Most, including experts at the nonpartisan Prichard Committee for Academic Excellence, argued that the exam mirrors a more rigorous exit exam, which is something other states are moving away from after finding minimal benefits. Lewis has disagreed with their assessment, saying students will have ways to otherwise meet the requirement and that the committee is “intentionally misleading” the public in making such a comparison.
Again clarifying past comments, Lewis said the proposed exam would not be new, but a redesigned version of accountability tests students already take. Students would have to achieve an apprentice score, which signals mastery of some but not all content, to prove basic competency.
Many basic details of the test have been unclear, despite multiple reporter questions over the past months. A KDE spokeswoman said this has always been the recommendation, but it may have been unclear whether it would be an additional test.
Some speakers worried the requirements will have unintended consequences. Kentucky’s top 10 graduation rate will likely drop with the requirements, something Lewis has acknowledged in the past.
Minority students likely to see the worst of it as they tend to have lower transition readiness rates than their white peers, the Prichard Committee has noted. Lewis said any guess at which groups would be most negatively impacted or at what rate are just that – guesses.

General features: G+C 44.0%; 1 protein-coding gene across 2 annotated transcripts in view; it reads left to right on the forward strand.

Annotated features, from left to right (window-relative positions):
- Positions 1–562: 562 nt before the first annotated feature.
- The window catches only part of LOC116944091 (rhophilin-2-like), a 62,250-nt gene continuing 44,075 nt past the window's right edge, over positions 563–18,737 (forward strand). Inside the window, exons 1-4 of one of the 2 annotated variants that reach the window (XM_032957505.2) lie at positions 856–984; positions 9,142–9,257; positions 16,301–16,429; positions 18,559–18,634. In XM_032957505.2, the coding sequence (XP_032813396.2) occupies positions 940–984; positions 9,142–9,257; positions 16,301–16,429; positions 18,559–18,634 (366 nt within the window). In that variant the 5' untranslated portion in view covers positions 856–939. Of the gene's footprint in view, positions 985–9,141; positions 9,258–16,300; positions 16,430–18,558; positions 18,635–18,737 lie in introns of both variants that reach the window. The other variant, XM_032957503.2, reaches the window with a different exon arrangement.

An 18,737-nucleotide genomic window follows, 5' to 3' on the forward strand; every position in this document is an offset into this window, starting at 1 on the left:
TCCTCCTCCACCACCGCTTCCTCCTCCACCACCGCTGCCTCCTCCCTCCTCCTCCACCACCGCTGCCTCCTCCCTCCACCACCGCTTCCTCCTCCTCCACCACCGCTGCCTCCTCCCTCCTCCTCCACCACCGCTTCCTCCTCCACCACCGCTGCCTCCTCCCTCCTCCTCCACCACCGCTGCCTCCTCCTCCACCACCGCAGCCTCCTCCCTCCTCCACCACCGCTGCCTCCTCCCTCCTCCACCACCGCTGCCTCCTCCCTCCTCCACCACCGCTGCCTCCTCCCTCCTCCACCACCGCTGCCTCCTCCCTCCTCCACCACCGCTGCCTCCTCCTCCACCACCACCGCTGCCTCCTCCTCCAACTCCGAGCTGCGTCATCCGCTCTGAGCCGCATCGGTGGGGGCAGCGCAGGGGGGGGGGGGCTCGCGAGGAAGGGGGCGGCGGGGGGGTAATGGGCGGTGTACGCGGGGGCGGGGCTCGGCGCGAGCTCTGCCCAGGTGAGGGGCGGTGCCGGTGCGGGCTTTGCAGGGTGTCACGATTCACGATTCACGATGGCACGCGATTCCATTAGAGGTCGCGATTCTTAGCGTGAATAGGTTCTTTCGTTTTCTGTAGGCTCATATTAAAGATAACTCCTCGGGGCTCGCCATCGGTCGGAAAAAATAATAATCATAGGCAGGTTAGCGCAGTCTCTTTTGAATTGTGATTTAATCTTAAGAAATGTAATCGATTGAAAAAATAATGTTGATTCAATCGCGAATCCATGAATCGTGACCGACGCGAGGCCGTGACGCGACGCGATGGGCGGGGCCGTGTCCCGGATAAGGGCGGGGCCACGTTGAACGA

KBE initially passed the proposed requirements in October, ignoring multiple calls to delay the vote to allow for more input. At the time, Lewis argued public input had already been sought and used to develop the plan, and additional comments could be made in a mandatory monthlong comment period.
“A packed house for public comment — that is what we want,” Lewis told reporters after the hearing, thanking speakers for the high turnout even if most of their comments were negative.
Former commissioner Stephen Pruitt used surveys and in-person town halls to garner input on the requirements before resigning under fire in April. Lewis quickly axed the town halls to expedite the process after becoming interim commissioner in April, but he continued the surveys.
Multiple elements of the proposal have changed as a result of feedback since Lewis initially shared them in August. The proposal’s full implementation was pushed back a year to the 2020-21 school year to give districts more time to prepare. Students taking dual credit and CTE classes will need a C, not the original recommendation of a B, to prove readiness, and students using work experience to prove transition readiness will only need to earn 500 hours instead of the initial recommendation of 1,000 after superintendents stressed the number may be too much.
KDE did not respond to comments made during the two-hour hearing, instead saying it will respond to everything in a statement of consideration that will be released by Jan. 15. Public comments about the proposed graduation requirements can be emailed to [email protected] until Friday, Nov. 30.